Eimear McBride in the West Bank

 

Sir, – “We’d live with them,” they say, “but they won’t live with us.” Attention grabbing as this extract from Eimear McBride’s report may be (“All that is human in me recoils from this”, Weekend News Review, April 14th), it ignores the 19-year period between the foundation of the State of Israel in 1948 and the end of the six day war in 1967 when East Jerusalem was controlled by Jordan. During this time Jewish residents of the Old City were expelled and their holy sites and cemeteries were systematically desecrated.

Compare this to the situation today – since 1967 Israel has guaranteed the right of free access to worshippers of each of the three monotheistic religions, and allowed people of Christian, Jewish and Muslim faith to reside in the city. While it would be disingenuous for anyone to suggest that life is easy for Palestinians living in East Jerusalem or on the West Bank, the underlying implication in Eimear McBride’s text that the policies of Israel’s government have been the root cause of all their problems is both incorrect and misleading.

As always, there are two sides to this conflict, and telling only half of the story does nobody any favours.

For example, she describes the anguish of the parents of the young Palestinian boy from East Jerusalem who was kidnapped, tortured and murdered by a group of Jewish extremists in the most brutal manner. However, although she makes passing reference to the maximum jail sentences imposed on the culprits who were quickly apprehended by the Israeli police force, she neglects to mention the background to this most heinous revenge crime—the kidnapping and murder of three Jewish teenagers just a few days earlier. Nowhere in her article does she deign to mention the grief and anguish felt by their families.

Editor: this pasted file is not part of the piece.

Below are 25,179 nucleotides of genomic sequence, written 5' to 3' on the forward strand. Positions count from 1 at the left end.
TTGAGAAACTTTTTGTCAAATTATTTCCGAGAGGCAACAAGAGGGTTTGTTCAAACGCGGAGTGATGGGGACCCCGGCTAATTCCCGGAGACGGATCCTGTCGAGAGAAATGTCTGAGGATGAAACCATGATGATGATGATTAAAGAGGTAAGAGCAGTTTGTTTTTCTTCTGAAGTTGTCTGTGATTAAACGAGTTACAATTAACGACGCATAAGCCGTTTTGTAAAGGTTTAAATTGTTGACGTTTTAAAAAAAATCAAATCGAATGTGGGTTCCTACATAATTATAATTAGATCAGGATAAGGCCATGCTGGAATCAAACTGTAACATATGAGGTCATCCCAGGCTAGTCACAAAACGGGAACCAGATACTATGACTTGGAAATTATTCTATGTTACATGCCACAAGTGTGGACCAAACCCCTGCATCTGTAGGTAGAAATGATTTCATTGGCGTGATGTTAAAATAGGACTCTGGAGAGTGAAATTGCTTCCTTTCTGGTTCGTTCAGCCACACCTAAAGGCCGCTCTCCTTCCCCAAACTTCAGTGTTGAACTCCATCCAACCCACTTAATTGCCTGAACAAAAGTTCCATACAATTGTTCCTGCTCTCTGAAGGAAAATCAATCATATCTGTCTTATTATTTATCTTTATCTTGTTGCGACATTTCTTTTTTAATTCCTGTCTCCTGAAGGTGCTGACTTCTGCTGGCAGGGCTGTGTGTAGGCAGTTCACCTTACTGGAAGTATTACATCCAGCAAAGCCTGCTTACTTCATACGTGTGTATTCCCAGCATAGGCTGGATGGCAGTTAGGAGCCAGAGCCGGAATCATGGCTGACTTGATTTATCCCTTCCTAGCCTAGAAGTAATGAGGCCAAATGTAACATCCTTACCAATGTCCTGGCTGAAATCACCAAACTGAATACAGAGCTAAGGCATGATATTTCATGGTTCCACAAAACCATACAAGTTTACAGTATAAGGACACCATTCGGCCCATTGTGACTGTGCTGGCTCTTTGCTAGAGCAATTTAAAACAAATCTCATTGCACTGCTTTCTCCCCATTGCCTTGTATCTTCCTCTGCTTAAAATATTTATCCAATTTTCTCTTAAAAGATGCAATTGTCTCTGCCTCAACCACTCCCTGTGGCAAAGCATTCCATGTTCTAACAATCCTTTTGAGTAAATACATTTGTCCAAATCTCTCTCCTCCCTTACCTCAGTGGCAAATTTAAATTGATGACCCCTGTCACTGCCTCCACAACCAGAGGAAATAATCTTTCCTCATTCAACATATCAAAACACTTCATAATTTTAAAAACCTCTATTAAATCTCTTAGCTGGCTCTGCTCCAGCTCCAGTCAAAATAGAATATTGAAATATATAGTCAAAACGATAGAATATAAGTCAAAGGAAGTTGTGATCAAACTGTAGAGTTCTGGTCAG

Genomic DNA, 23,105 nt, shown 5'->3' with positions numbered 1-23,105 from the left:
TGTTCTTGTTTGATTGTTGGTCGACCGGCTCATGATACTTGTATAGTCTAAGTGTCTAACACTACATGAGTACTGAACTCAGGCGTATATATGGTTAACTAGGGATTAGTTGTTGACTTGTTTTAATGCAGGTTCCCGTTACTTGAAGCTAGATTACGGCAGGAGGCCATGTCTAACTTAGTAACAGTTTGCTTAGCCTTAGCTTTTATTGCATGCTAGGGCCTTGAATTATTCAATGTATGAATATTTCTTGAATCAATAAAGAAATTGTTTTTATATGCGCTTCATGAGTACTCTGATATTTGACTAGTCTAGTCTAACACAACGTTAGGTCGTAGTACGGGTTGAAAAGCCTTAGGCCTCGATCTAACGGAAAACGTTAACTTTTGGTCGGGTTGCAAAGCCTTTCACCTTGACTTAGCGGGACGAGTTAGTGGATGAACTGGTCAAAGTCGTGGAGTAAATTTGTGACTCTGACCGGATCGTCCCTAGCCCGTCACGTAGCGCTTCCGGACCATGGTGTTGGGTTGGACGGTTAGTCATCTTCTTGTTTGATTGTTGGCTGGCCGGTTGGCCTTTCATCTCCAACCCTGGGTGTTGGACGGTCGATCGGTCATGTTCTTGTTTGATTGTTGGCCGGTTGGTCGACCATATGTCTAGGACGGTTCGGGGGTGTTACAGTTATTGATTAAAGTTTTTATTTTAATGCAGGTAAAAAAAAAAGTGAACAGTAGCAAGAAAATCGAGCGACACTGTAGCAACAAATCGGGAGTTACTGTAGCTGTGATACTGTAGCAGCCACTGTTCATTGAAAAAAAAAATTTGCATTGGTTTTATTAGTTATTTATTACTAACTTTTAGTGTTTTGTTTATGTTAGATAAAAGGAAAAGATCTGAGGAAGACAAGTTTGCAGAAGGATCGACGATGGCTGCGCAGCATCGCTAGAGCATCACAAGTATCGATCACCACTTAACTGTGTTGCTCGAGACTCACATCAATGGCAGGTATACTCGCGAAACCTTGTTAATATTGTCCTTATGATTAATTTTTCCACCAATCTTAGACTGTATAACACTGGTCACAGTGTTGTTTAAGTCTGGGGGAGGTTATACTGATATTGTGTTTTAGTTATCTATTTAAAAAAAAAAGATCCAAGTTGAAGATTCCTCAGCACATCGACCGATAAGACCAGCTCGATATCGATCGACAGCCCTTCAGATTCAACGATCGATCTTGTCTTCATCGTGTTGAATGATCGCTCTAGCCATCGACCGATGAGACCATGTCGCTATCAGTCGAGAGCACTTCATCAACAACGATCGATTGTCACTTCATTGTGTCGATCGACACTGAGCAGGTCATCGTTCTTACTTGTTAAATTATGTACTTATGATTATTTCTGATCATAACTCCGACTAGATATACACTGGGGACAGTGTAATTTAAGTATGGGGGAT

In relation to the Palestinians’ cynical call for BDS (Boycott, Divestment and Sanctions), Eimear McBride describes how some people are afraid of the repercussions if they are seen talking to outsiders. What she fails to mention is how the only people suffering from this movement are the Palestinians themselves, many of whom lost their livelihoods when firms such as Soda Stream pulled out of the West Bank.

If anything positive is to be learnt from the recent troubles in the North of Ireland, surely it must be the importance of encouraging both sides to sit down and talk. Unfortunately articles such as this which apportion blame on only one party are unlikely to do anything positive to promote the prospect of peace in the region. – Yours, etc,

DAVID M ABRAHAMSON,

Glenageary, Co Dublin.

Sir, – Prompted by Eimear McBride’s anguished article on the Occupied Palestinian Territory, Eleanor Thornton asks “What are Ireland and the rest of Europe doing by way of censuring Israel for its inhumanity to fellow human beings?” (April 18th).

Eimear McBride has already diplomatically answered this by referring to “the wilful passivity of the West”.

I would put it more strongly: “Ireland and the rest of Europe” are complicit in Israel’s oppression of the Palestinians.

The EU wilfully turns a blind eye to that state’s violations of international law, international humanitarian law, and the supposedly mandatory human rights stipulations of the Euro-Mediterranean Association Agreement that concedes Israel trading privileges comparable to those of an EU country.

Furthermore, the EU happily provides Israel with many of the weapons it uses to crush Palestinian rights and destroy Palestinian lives, while seeking to criminalise civil society criticism of Israel and Zionism with an assault on free speech unparalleled since the days of McCarthyism in the US. – Yours, etc,

RAYMOND DEANE,

Dublin 1.